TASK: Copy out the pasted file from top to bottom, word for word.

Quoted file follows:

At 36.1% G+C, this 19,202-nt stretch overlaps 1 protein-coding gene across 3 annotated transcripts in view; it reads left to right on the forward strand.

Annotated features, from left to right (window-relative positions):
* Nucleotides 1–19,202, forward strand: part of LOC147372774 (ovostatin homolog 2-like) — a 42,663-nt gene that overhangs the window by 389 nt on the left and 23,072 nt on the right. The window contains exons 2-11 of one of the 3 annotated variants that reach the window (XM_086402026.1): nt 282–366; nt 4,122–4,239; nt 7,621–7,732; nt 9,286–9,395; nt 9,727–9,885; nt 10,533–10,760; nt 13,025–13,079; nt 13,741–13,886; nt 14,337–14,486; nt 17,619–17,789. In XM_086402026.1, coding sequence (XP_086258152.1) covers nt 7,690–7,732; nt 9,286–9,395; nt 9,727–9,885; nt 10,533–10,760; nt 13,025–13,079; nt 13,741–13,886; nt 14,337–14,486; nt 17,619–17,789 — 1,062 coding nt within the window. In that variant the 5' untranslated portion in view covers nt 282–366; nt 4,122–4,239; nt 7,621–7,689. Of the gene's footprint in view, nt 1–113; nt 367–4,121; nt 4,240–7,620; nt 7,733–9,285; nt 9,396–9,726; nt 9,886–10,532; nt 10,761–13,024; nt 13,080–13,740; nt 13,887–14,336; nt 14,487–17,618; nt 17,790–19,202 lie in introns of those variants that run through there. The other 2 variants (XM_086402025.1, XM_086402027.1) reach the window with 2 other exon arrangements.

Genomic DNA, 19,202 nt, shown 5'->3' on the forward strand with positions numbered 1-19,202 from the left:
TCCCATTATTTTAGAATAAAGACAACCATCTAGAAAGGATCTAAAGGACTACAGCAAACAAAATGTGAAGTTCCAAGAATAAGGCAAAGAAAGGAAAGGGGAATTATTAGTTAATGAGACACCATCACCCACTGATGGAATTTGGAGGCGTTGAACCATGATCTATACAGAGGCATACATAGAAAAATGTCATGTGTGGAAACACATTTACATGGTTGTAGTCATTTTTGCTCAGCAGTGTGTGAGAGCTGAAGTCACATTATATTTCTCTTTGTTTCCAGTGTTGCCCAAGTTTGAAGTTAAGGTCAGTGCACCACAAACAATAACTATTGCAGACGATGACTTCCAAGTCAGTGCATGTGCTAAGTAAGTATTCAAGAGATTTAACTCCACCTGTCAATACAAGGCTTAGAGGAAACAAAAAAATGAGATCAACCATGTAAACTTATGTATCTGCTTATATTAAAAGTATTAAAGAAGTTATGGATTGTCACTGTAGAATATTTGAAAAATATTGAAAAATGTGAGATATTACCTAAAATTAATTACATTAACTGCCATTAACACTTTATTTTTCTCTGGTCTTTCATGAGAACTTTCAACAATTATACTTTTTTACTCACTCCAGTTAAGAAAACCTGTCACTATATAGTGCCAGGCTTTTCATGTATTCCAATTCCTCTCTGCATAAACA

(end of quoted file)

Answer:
At 36.1% G+C, this 19,202-nt stretch overlaps 1 protein-coding gene across 3 annotated transcripts in view; it reads left to right on the forward strand.

Annotated features, from left to right (window-relative positions):
* Nucleotides 1–19,202, forward strand: part of LOC147372774 (ovostatin homolog 2-like) — a 42,663-nt gene that overhangs the window by 389 nt on the left and 23,072 nt on the right. The window contains exons 2-11 of one of the 3 annotated variants that reach the window (XM_086402026.1): nt 282–366; nt 4,122–4,239; nt 7,621–7,732; nt 9,286–9,395; nt 9,727–9,885; nt 10,533–10,760; nt 13,025–13,079; nt 13,741–13,886; nt 14,337–14,486; nt 17,619–17,789. In XM_086402026.1, coding sequence (XP_086258152.1) covers nt 7,690–7,732; nt 9,286–9,395; nt 9,727–9,885; nt 10,533–10,760; nt 13,025–13,079; nt 13,741–13,886; nt 14,337–14,486; nt 17,619–17,789 — 1,062 coding nt within the window. In that variant the 5' untranslated portion in view covers nt 282–366; nt 4,122–4,239; nt 7,621–7,689. Of the gene's footprint in view, nt 1–113; nt 367–4,121; nt 4,240–7,620; nt 7,733–9,285; nt 9,396–9,726; nt 9,886–10,532; nt 10,761–13,024; nt 13,080–13,740; nt 13,887–14,336; nt 14,487–17,618; nt 17,790–19,202 lie in introns of those variants that run through there. The other 2 variants (XM_086402025.1, XM_086402027.1) reach the window with 2 other exon arrangements.

Genomic DNA, 19,202 nt, shown 5'->3' on the forward strand with positions numbered 1-19,202 from the left:
TCCCATTATTTTAGAATAAAGACAACCATCTAGAAAGGATCTAAAGGACTACAGCAAACAAAATGTGAAGTTCCAAGAATAAGGCAAAGAAAGGAAAGGGGAATTATTAGTTAATGAGACACCATCACCCACTGATGGAATTTGGAGGCGTTGAACCATGATCTATACAGAGGCATACATAGAAAAATGTCATGTGTGGAAACACATTTACATGGTTGTAGTCATTTTTGCTCAGCAGTGTGTGAGAGCTGAAGTCACATTATATTTCTCTTTGTTTCCAGTGTTGCCCAAGTTTGAAGTTAAGGTCAGTGCACCACAAACAATAACTATTGCAGACGATGACTTCCAAGTCAGTGCATGTGCTAAGTAAGTATTCAAGAGATTTAACTCCACCTGTCAATACAAGGCTTAGAGGAAACAAAAAAATGAGATCAACCATGTAAACTTATGTATCTGCTTATATTAAAAGTATTAAAGAAGTTATGGATTGTCACTGTAGAATATTTGAAAAATATTGAAAAATGTGAGATATTACCTAAAATTAATTACATTAACTGCCATTAACACTTTATTTTTCTCTGGTCTTTCATGAGAACTTTCAACAATTATACTTTTTTACTCACTCCAGTTAAGAAAACCTGTCACTATATAGTGCCAGGCTTTTCATGTATTCCAATTCCTCTCTGCATAAACA